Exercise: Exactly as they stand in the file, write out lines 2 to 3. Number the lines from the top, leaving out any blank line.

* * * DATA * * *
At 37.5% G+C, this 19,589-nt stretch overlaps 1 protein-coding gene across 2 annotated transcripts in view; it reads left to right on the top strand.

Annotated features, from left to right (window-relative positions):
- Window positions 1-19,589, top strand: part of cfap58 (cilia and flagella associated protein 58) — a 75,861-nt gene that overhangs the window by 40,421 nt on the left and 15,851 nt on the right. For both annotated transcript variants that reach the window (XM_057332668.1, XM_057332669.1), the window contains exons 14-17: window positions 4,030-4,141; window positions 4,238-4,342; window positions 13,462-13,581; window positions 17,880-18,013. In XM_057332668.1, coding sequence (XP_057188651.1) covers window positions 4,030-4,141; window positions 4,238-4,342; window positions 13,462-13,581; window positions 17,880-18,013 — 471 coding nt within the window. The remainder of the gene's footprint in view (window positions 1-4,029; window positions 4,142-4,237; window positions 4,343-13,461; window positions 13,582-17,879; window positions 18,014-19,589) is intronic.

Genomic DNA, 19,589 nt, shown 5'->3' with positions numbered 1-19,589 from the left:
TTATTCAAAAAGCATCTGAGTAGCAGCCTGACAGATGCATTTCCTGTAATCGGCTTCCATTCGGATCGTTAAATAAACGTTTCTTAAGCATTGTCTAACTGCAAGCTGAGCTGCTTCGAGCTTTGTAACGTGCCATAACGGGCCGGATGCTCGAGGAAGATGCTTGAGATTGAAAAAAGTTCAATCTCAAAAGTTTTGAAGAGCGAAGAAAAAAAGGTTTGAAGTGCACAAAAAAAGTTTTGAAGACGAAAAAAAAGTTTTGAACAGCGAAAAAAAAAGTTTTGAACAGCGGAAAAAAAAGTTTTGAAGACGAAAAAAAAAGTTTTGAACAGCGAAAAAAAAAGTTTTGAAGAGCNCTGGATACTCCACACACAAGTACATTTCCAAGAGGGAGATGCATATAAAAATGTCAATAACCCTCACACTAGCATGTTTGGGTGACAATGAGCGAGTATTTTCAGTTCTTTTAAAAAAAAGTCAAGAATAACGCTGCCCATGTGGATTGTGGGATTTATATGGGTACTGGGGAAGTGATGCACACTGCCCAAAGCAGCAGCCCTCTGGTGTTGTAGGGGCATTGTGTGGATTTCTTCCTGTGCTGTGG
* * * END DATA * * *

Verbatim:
Annotated features, from left to right (window-relative positions):
- Window positions 1-19,589, top strand: part of cfap58 (cilia and flagella associated protein 58) — a 75,861-nt gene that overhangs the window by 40,421 nt on the left and 15,851 nt on the right. For both annotated transcript variants that reach the window (XM_057332668.1, XM_057332669.1), the window contains exons 14-17: window positions 4,030-4,141; window positions 4,238-4,342; window positions 13,462-13,581; window positions 17,880-18,013. In XM_057332668.1, coding sequence (XP_057188651.1) covers window positions 4,030-4,141; window positions 4,238-4,342; window positions 13,462-13,581; window positions 17,880-18,013 — 471 coding nt within the window. The remainder of the gene's footprint in view (window positions 1-4,029; window positions 4,142-4,237; window positions 4,343-13,461; window positions 13,582-17,879; window positions 18,014-19,589) is intronic.